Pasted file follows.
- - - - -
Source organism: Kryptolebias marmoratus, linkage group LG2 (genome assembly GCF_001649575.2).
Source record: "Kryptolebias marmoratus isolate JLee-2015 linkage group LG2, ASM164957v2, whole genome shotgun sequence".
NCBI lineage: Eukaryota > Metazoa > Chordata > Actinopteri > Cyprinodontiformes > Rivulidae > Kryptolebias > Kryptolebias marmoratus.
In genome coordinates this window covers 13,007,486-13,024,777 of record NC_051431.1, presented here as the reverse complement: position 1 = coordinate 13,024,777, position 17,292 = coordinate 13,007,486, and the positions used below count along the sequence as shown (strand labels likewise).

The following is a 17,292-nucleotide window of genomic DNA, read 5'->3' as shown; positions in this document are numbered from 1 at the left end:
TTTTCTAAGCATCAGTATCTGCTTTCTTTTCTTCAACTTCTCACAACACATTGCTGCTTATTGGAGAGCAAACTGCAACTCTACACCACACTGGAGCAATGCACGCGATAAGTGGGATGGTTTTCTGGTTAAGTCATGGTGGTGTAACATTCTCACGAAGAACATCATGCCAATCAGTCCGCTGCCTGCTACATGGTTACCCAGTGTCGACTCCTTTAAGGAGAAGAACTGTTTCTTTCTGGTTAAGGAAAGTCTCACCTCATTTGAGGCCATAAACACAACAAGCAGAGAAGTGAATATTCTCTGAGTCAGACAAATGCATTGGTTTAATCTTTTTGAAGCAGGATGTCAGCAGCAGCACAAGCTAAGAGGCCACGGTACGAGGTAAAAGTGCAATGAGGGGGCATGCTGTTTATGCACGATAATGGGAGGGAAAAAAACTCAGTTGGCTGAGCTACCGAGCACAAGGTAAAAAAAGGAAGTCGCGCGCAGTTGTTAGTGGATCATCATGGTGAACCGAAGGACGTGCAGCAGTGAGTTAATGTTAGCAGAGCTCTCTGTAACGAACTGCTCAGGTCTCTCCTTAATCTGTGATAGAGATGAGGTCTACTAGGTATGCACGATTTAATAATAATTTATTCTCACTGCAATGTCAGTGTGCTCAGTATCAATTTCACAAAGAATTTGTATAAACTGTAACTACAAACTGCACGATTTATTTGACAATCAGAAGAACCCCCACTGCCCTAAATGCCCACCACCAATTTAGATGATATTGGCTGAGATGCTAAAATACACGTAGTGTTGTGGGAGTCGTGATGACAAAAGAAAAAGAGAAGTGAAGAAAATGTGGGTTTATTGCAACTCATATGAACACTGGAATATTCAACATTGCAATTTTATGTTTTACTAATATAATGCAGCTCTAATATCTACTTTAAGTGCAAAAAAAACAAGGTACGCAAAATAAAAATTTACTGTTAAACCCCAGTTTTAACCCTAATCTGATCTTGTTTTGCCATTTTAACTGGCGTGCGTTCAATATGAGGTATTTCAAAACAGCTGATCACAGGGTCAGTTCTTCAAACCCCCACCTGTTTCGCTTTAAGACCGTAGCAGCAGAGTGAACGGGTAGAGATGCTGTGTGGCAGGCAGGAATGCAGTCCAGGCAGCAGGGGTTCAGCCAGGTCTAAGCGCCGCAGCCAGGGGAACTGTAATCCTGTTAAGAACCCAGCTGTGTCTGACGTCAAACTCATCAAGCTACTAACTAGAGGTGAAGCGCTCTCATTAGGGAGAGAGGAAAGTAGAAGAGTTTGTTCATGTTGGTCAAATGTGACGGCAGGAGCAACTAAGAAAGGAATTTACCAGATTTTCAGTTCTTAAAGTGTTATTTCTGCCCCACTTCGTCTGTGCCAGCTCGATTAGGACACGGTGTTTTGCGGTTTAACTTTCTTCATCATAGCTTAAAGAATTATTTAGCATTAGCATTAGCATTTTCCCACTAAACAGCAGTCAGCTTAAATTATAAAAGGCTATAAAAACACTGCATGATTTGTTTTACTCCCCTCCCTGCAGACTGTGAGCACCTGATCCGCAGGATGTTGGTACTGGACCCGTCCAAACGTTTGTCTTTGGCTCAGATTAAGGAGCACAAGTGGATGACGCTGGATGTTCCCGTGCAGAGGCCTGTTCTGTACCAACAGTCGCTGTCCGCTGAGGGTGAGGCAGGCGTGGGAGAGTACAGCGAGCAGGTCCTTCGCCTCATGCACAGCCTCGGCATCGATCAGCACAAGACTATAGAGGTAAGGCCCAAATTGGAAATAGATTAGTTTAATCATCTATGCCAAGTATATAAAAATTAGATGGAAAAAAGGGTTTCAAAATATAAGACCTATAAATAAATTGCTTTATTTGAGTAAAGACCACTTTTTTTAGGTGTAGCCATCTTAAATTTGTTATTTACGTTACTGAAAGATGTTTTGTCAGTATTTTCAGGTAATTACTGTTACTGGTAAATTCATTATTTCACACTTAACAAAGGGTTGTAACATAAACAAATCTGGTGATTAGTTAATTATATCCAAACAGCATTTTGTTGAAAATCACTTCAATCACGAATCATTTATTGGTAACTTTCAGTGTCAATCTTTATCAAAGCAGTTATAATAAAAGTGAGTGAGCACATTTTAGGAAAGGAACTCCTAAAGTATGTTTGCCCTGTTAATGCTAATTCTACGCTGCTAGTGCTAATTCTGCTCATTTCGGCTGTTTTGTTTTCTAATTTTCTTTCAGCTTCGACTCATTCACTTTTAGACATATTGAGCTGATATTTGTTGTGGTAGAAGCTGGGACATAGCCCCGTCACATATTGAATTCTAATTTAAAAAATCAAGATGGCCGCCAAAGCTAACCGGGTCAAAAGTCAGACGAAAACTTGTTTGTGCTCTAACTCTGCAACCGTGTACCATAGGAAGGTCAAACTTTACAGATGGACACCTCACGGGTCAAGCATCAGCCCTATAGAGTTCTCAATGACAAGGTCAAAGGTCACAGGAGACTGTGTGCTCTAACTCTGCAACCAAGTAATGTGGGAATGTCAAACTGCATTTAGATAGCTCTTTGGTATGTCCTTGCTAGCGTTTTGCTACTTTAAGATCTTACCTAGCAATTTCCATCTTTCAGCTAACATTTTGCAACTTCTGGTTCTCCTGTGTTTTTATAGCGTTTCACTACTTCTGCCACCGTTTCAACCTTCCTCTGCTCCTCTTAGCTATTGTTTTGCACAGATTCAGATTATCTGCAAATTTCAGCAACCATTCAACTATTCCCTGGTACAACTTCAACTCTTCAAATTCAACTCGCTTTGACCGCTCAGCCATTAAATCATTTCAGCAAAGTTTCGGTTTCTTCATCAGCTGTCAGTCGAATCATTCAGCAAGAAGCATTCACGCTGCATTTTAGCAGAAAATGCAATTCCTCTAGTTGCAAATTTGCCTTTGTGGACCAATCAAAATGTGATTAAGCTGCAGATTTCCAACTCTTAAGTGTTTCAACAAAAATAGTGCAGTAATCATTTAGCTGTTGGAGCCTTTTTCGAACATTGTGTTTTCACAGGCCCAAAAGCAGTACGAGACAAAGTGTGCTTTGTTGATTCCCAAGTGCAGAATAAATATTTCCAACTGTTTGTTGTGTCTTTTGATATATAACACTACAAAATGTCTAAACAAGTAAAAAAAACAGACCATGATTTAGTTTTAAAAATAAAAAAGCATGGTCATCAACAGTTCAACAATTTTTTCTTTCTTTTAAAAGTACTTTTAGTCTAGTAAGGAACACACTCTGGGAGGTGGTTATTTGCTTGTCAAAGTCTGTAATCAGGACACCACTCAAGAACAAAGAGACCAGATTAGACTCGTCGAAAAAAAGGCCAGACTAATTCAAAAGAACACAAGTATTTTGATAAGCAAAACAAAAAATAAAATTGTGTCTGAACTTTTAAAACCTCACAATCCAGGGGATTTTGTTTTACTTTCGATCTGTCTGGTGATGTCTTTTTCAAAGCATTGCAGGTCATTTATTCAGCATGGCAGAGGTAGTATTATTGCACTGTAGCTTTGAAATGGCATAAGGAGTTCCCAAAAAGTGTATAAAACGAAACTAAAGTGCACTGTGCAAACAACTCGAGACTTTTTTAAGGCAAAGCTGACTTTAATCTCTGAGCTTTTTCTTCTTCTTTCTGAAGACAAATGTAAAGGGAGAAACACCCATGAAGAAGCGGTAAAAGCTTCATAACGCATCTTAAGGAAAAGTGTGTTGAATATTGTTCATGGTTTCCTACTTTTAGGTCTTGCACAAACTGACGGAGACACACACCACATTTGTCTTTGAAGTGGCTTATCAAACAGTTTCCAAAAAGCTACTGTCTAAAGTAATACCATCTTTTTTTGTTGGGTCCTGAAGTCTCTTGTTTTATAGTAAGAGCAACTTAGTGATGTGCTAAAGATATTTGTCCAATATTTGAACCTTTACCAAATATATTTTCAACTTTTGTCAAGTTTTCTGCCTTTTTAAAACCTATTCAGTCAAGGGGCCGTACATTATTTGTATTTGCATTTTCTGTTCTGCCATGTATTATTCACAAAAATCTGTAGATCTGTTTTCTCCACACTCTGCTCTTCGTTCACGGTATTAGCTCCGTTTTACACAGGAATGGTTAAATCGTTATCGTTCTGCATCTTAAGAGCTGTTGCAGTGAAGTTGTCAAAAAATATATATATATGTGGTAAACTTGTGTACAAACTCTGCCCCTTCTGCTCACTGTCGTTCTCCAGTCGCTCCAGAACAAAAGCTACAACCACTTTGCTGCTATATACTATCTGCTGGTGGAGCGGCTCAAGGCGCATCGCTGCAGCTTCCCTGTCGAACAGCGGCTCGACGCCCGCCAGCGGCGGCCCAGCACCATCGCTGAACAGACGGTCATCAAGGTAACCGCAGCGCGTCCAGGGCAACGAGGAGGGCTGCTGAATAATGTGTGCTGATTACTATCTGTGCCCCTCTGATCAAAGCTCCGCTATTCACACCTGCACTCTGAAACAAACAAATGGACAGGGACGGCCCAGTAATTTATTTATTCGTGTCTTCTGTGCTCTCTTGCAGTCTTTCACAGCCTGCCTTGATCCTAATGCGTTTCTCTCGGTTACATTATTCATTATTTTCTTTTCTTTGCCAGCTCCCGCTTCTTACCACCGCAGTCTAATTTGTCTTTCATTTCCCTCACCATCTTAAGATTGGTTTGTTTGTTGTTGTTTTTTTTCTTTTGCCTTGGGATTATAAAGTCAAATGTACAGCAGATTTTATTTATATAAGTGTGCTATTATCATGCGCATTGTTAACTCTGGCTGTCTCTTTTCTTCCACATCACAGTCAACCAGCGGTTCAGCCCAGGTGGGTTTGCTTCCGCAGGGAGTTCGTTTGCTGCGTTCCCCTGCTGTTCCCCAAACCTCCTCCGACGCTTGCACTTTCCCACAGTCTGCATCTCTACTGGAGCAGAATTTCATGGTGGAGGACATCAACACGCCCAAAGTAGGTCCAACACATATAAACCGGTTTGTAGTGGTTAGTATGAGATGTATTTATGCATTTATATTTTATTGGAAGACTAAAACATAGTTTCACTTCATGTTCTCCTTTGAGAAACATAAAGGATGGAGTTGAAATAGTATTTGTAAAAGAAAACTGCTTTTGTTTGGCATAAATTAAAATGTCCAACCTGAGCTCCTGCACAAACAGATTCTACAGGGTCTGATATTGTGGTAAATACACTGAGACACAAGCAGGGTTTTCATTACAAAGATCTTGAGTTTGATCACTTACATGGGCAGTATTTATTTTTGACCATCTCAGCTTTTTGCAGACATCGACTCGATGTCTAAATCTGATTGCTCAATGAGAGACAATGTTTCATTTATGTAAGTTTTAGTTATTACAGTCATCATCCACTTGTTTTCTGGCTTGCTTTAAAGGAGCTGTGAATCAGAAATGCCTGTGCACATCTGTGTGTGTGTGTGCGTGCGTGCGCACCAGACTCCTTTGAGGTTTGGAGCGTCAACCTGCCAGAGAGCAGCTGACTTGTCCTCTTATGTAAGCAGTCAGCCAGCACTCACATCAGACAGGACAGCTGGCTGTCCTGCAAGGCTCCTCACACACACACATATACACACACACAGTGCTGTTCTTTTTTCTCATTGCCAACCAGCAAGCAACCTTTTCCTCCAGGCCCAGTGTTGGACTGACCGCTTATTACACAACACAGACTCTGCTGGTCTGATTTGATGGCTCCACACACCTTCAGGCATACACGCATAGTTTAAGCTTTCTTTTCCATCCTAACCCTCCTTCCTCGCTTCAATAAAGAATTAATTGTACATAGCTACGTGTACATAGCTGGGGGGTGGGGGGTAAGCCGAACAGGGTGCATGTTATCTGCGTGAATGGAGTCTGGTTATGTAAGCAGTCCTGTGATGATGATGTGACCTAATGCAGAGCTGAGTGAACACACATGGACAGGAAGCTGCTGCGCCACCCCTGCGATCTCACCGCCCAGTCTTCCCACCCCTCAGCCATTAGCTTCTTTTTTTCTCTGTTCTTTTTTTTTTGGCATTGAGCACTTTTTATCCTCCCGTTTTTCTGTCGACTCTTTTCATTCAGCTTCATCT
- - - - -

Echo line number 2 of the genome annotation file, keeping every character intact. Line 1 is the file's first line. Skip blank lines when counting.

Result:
Source record: "Kryptolebias marmoratus isolate JLee-2015 linkage group LG2, ASM164957v2, whole genome shotgun sequence".